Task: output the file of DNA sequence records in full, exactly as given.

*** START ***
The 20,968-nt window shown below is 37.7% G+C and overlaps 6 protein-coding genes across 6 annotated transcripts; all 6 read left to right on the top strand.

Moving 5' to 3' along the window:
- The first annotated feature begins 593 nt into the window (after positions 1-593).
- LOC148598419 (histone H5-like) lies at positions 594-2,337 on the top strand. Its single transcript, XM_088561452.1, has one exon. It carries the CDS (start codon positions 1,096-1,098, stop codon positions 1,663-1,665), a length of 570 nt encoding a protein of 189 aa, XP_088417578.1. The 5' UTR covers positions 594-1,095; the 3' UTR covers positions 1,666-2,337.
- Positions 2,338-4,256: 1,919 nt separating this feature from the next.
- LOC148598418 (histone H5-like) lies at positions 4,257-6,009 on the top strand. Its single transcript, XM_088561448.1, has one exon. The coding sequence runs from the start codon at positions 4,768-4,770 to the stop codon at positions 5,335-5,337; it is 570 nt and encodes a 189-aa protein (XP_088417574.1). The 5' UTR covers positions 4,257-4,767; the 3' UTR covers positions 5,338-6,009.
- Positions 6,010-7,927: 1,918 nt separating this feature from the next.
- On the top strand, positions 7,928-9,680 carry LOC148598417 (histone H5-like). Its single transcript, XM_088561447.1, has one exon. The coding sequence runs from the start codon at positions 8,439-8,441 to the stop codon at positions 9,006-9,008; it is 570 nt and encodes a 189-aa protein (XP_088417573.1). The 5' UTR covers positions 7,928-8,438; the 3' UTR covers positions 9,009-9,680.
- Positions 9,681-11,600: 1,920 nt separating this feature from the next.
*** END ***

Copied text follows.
The 20,968-nt window shown below is 37.7% G+C and overlaps 6 protein-coding genes across 6 annotated transcripts; all 6 read left to right on the top strand.

Moving 5' to 3' along the window:
- The first annotated feature begins 593 nt into the window (after positions 1-593).
- LOC148598419 (histone H5-like) lies at positions 594-2,337 on the top strand. Its single transcript, XM_088561452.1, has one exon. It carries the CDS (start codon positions 1,096-1,098, stop codon positions 1,663-1,665), a length of 570 nt encoding a protein of 189 aa, XP_088417578.1. The 5' UTR covers positions 594-1,095; the 3' UTR covers positions 1,666-2,337.
- Positions 2,338-4,256: 1,919 nt separating this feature from the next.
- LOC148598418 (histone H5-like) lies at positions 4,257-6,009 on the top strand. Its single transcript, XM_088561448.1, has one exon. The coding sequence runs from the start codon at positions 4,768-4,770 to the stop codon at positions 5,335-5,337; it is 570 nt and encodes a 189-aa protein (XP_088417574.1). The 5' UTR covers positions 4,257-4,767; the 3' UTR covers positions 5,338-6,009.
- Positions 6,010-7,927: 1,918 nt separating this feature from the next.
- On the top strand, positions 7,928-9,680 carry LOC148598417 (histone H5-like). Its single transcript, XM_088561447.1, has one exon. The coding sequence runs from the start codon at positions 8,439-8,441 to the stop codon at positions 9,006-9,008; it is 570 nt and encodes a 189-aa protein (XP_088417573.1). The 5' UTR covers positions 7,928-8,438; the 3' UTR covers positions 9,009-9,680.
- Positions 9,681-11,600: 1,920 nt separating this feature from the next.